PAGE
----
With half the country isolated and in lockdown, and nothing on TV except news about Covid or Trump, we have taken to social media to try and alleviate the boredom.
My Facebook feed is full of ‘challenges’ – books, photos of the day and the most popular which is to post the covers of ten records you love or were inspired by or whatever.
There is something about music and lists. Popular music was born of the Top 40 hit parade and that natural competition is in the DNA: the Beatles vs the Stones, Oasis vs Blur that kind of thing.
I think we can all agree. That there’s a lot more to a record than just the music.
The resurgence of vinyl is in large part because vinyl looks better – the cover has more impact.
It was common in the mid-70s for music geeks to wander the streets carrying LPs under their arms as signposts; the music that you liked was a pillar of your social identity.
It didn’t do much for them (me) having an impact with girls, but other music nerds could be impressed.
Music is totally part of the expression of your identity. You don’t go to an AC/DC concert in anything other than a black t-shirt. That’s all as it should be. So how do you respond when challenged to post the 10 albums that affected your taste in music? How do you construct that identity?
Of course. You could just post 10 LPs that you like but that’s kinds a boring and no challenge. The ideal list will spark conversation. The more heated the better. So, these are some tips to quirk up your digital identity.
By and large these challenges evoke a trip down memory lane. We revisit the records that were big when you were a teenager and into your early 20s.
There are obvious artists that probably need to be here – the Stones, Beatles, Dylan, the Who, Kinks, Jimi Hendrix, Van Morrison, Joni Mitchell, the Clash.
This is the canon and it’s safe to choose about 5 of these. It’s a good idea to go for one or two of the lesser known works say Planet Waves rather than Dylan’s Highway 61.
Stay away from the obvious. Everyone loves Rumours or the Beatles’ White Album so keep clear. You don’t want to admit to Pink Floyd’s Dark Side of the Moon and announce to everyone that you wasted your teens smoking weed.
The quirky childhood mistakes. Something by Rolf Harris perhaps or Roger Miller or perhaps Herb Alpert and the Tijuana Brass. This is a way of announcing one’s coolness by pretending to not care about it. Very important.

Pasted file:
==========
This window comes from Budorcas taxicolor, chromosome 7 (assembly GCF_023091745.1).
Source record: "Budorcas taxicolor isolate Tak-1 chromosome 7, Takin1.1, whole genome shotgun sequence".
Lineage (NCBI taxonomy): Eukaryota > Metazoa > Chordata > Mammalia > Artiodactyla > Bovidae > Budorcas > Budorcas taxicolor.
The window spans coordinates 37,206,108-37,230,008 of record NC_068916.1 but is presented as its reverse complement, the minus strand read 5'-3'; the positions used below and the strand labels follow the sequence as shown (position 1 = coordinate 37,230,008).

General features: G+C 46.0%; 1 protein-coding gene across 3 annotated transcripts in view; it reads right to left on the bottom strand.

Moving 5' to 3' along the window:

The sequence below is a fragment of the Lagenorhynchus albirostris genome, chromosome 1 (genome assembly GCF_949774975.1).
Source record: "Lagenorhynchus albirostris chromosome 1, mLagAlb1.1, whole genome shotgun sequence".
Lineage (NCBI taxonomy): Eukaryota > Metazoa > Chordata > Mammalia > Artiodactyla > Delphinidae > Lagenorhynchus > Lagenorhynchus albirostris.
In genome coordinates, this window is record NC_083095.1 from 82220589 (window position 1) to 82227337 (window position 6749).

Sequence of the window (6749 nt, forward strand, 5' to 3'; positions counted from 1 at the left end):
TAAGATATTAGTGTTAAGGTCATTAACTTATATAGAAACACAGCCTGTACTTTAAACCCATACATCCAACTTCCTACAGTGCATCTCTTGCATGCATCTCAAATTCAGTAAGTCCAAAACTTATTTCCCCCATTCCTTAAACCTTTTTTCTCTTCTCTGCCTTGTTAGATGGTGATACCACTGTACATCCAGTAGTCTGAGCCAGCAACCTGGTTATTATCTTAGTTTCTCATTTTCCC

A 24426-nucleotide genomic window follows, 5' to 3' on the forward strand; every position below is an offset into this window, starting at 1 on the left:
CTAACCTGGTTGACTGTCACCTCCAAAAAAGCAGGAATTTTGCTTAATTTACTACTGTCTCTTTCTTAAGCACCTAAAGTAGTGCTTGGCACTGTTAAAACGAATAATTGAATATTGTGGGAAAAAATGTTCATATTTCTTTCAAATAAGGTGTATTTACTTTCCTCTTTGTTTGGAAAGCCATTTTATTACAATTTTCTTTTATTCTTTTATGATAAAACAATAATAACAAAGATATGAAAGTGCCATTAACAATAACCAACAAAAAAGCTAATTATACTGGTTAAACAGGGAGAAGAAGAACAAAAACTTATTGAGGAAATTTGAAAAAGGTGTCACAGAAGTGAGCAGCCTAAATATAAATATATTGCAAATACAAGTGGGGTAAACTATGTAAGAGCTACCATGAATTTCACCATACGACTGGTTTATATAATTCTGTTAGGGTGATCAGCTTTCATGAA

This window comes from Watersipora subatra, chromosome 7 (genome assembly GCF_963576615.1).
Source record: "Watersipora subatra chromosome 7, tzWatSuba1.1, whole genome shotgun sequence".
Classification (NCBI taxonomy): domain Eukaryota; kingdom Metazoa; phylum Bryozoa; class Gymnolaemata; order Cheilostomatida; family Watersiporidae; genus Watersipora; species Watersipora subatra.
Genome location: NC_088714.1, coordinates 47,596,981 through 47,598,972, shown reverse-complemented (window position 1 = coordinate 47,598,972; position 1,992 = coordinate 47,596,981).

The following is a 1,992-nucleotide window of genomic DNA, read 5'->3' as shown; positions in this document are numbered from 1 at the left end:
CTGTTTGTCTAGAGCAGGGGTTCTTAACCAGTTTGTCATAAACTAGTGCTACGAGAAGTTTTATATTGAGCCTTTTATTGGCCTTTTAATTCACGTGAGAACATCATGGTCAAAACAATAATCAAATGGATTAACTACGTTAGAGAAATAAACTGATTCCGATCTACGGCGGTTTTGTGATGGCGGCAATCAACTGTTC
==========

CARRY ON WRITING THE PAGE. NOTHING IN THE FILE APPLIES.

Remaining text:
This is critical for men. You can’t just have a conga line of phallic guitar bands. You’ve got to get a Joni Mitchell in there or maybe Cat Power or the girl of the moment, Fiona Apple.
Diversify your genres so put in a little Chic or some reggae, some soul or funk so it looks like you can dance if you need to.
It’s a good idea so you don’t seem like you’re ready for the pension to put in something more recent. Something from the 21st century would be really good. It looks like you haven’t moved the dial from Triple J to RN and it’s also a bold call to pick a record that hasn’t been proved over time,
- And finally you need the cherry on top: a very obscure album that has sentimental value for you but is preferably out of print=
So, this is a draft list in no order:
- Blue by Joni Mitchell – inarguably one of the greatest records ever made.
- Planet Waves by Bob Dylan – recorded with the Band in three days, his first #1 but mostly neglected.
- The Return of Roger Miller by Roger Miller – country novelty songs including You Can’t Roller-skate in A Buffalo Herd
- Risqué by Chic – the core of disco
- Nevermind by Nirvana – unquestionably classic
- Born to Run by Bruce Springsteen – another cool way of signalling that you once weren’t cool but your taking ownership of your old persona
- A Kind of Blue, the obligatory jazz album (or Coltrane’s A Love Supreme)
- Hunky Dory, by David Bowie – it’s an early album and much rougher around the edges but again there’s the blueprint of genius.
- Spinning Away by Brian Eno and John Cale – a small and quirky project by two of the seminal figures in contemporary music.
- Post by Paul Kelly – you need an Australian and this 1986 LP is one of Kelly’s least played but may still be one of his very best.
So next time you’re challenged, think about the choices and what they say about you.
Toby Creswell is a music journalist and pop-culture writer, as well as a former editor of Rolling Stone (Australia) and founding editor of Juice.